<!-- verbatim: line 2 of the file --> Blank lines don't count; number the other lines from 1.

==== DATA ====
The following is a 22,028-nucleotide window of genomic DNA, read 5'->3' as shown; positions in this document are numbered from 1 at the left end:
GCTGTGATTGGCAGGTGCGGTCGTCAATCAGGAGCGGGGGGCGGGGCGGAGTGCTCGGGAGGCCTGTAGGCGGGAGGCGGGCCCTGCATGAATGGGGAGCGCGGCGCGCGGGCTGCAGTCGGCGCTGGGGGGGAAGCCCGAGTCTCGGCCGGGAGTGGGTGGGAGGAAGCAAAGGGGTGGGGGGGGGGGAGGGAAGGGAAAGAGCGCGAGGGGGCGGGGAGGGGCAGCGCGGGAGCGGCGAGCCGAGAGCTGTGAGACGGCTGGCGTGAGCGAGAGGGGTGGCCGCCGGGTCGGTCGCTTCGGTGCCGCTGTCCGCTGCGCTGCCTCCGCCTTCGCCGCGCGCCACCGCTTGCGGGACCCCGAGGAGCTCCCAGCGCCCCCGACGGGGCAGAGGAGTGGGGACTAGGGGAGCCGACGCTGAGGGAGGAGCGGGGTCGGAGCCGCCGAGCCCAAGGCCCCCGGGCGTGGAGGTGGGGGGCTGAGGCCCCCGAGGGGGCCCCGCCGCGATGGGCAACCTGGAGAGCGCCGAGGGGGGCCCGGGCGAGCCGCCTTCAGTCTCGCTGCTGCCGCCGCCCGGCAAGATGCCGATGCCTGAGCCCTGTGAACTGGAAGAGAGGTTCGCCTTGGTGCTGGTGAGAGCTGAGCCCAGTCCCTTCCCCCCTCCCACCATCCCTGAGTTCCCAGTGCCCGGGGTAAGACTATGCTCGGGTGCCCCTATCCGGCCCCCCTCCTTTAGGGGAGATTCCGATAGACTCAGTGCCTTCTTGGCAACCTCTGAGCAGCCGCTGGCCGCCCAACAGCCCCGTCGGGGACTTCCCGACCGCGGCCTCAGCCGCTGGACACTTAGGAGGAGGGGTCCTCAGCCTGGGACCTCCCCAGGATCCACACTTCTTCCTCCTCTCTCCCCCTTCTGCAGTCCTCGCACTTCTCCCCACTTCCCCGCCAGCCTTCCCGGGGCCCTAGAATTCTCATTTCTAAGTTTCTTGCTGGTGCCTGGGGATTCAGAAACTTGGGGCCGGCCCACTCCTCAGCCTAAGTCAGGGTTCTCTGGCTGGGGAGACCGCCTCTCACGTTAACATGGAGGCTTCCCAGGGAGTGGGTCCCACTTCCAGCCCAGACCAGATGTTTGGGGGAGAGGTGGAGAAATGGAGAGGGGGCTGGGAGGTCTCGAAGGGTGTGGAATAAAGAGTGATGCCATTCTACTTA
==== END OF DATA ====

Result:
GCTGTGATTGGCAGGTGCGGTCGTCAATCAGGAGCGGGGGGCGGGGCGGAGTGCTCGGGAGGCCTGTAGGCGGGAGGCGGGCCCTGCATGAATGGGGAGCGCGGCGCGCGGGCTGCAGTCGGCGCTGGGGGGGAAGCCCGAGTCTCGGCCGGGAGTGGGTGGGAGGAAGCAAAGGGGTGGGGGGGGGGGAGGGAAGGGAAAGAGCGCGAGGGGGCGGGGAGGGGCAGCGCGGGAGCGGCGAGCCGAGAGCTGTGAGACGGCTGGCGTGAGCGAGAGGGGTGGCCGCCGGGTCGGTCGCTTCGGTGCCGCTGTCCGCTGCGCTGCCTCCGCCTTCGCCGCGCGCCACCGCTTGCGGGACCCCGAGGAGCTCCCAGCGCCCCCGACGGGGCAGAGGAGTGGGGACTAGGGGAGCCGACGCTGAGGGAGGAGCGGGGTCGGAGCCGCCGAGCCCAAGGCCCCCGGGCGTGGAGGTGGGGGGCTGAGGCCCCCGAGGGGGCCCCGCCGCGATGGGCAACCTGGAGAGCGCCGAGGGGGGCCCGGGCGAGCCGCCTTCAGTCTCGCTGCTGCCGCCGCCCGGCAAGATGCCGATGCCTGAGCCCTGTGAACTGGAAGAGAGGTTCGCCTTGGTGCTGGTGAGAGCTGAGCCCAGTCCCTTCCCCCCTCCCACCATCCCTGAGTTCCCAGTGCCCGGGGTAAGACTATGCTCGGGTGCCCCTATCCGGCCCCCCTCCTTTAGGGGAGATTCCGATAGACTCAGTGCCTTCTTGGCAACCTCTGAGCAGCCGCTGGCCGCCCAACAGCCCCGTCGGGGACTTCCCGACCGCGGCCTCAGCCGCTGGACACTTAGGAGGAGGGGTCCTCAGCCTGGGACCTCCCCAGGATCCACACTTCTTCCTCCTCTCTCCCCCTTCTGCAGTCCTCGCACTTCTCCCCACTTCCCCGCCAGCCTTCCCGGGGCCCTAGAATTCTCATTTCTAAGTTTCTTGCTGGTGCCTGGGGATTCAGAAACTTGGGGCCGGCCCACTCCTCAGCCTAAGTCAGGGTTCTCTGGCTGGGGAGACCGCCTCTCACGTTAACATGGAGGCTTCCCAGGGAGTGGGTCCCACTTCCAGCCCAGACCAGATGTTTGGGGGAGAGGTGGAGAAATGGAGAGGGGGCTGGGAGGTCTCGAAGGGTGTGGAATAAAGAGTGATGCCATTCTACTTA